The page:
When each collection is executed by a monitor or pipeline it has a set of results that can be published to any location and saved for reporting upon and included in other dashboards. Having a strategy and standardized approach to handling the results of contract test runs helps inform individual developers and testers how they can handle test rules, and potentially allowing compliance with overall organizational API governance. Formalizing how test results inform API operations in real time, but also potentially providing historical data on the contract testing across teams and APIs.

Observability

Tapping into the outputs available across API operations to understand what is happening with individual APIs throughout their lifecycle, but also in aggregate for domains, teams, and other logical groups, helping make API operations more visible in real time.

Activity

Tracking the activity that occurs across the design, development, and operation of APIs allows the ability to see what changes are made by teams to APIs and the supporting artifacts. Ensuring that there is observability present across the management of each API without teams having to do any additional work, tracking all changes, and then make this information visible to everyone involved. Providing an ongoing snapshot of the activity involved with moving each API forward, making sure nothing gets lost along the way. You can find an activity for each workspace using the overview tab and across workspaces via the home page of your Postman application.

Reports

Reports provide teams with visibility into the usage of individual APIs, but also the operations around them, helping us see activity, history, and the presence, or lack of presences of essential elements of the API lifecycle like documentation, testing, and other building blocks. The Postman platform provides native reporting on teams, APIs, and the activity that exists across workspaces. While also embracing an integration strategy that allows for the piping of data into other APM and observability solutions organizations are already using, providing another dimension for the creation of reports, and making them available via existing dashboards. Using API reporting to make APIs and API operations more visible in real time, allowing teams to stay aware of what is happening and be response to events that matter to an organization.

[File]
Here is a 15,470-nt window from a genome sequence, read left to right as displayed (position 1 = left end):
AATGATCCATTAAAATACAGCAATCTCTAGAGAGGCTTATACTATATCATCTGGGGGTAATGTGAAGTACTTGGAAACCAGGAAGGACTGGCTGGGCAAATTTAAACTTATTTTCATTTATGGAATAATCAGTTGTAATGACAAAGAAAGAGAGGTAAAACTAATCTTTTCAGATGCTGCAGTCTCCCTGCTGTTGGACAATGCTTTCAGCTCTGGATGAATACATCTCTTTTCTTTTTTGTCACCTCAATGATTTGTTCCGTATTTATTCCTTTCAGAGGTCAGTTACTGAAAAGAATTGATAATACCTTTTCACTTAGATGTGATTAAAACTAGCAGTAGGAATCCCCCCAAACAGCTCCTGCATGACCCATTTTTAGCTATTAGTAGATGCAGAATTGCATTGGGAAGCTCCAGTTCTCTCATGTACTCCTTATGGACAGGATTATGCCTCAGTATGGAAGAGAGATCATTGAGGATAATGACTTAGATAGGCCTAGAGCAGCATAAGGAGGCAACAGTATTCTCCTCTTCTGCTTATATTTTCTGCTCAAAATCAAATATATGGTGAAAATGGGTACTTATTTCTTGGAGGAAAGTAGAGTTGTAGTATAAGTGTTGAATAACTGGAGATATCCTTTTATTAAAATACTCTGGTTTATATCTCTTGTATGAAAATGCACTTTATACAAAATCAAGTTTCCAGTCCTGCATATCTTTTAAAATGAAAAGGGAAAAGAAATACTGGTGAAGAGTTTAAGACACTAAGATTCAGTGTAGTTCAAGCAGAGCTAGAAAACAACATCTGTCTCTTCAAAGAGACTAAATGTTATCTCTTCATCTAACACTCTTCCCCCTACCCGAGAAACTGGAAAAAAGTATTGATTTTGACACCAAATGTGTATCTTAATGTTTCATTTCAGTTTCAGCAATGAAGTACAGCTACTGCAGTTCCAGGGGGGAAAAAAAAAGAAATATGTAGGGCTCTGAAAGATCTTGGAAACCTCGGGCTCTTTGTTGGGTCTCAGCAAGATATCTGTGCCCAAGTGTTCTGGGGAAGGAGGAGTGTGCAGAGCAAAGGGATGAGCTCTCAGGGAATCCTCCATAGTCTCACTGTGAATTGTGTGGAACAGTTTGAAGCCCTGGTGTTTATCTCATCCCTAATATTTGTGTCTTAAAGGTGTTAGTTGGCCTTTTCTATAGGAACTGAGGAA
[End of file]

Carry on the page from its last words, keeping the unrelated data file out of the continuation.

Contract Testing Monitor Report

With the run of each contract test monitor the results can be viewed using visualizer at run time, or the results can be saved, and reported upon later. Contract testing monitor results can be viewed internally within Postman and each contract testing collection using the visualizer tab and supporting test script, keeping reporting localized to each API and it’s tests. Contract testing monitor results can also be piped into other APM solutions using integrations, allowing for reporting to occur within dashboards within existing APM solutions used by teams.

Application Performance Management (APM)

Postman doesn’t reinvent the wheel when it comes to application performance management and embraces the use of existing APM solutions by making them a first-class integration within the platform, allowing you to integrate with Datadog, New Relic, and other APM solutions. Platform APM integrations will enable you to pipe the results of any collection run via a monitor into existing APM infrastructure. This approach to integration allows results of collection runs for contract, integration, performance, and other types of tests to be piped into APM solutions, providing visibility over the execution of any collection.

Conclusion

This blueprint is meant to provide a standardized approach to automating the testing of APIs across operations as part of a standardized API lifecycle. Each element within this blueprint works to provide a simple overview of what is involved across the entire life of an API, with more detail present on the detail page for each element (if you are viewing this on the API lifecycle project site). If you are reading this via a PDF or printed version you can visit the landing page for this blueprint to access more information and view specific actions you might possibly consider taking as part of applying each element of this proposed lifecycle within your own operations. This blueprint is a living document and will continue to evolve and be added to over time based upon feedback from readers. If you have any questions, feedback, or feel like there is more information you need, feel free to jump on the Github discussion for this blueprint, or any of the individual elements present--the value this blueprint provides is actively defined by the feedback community members like you.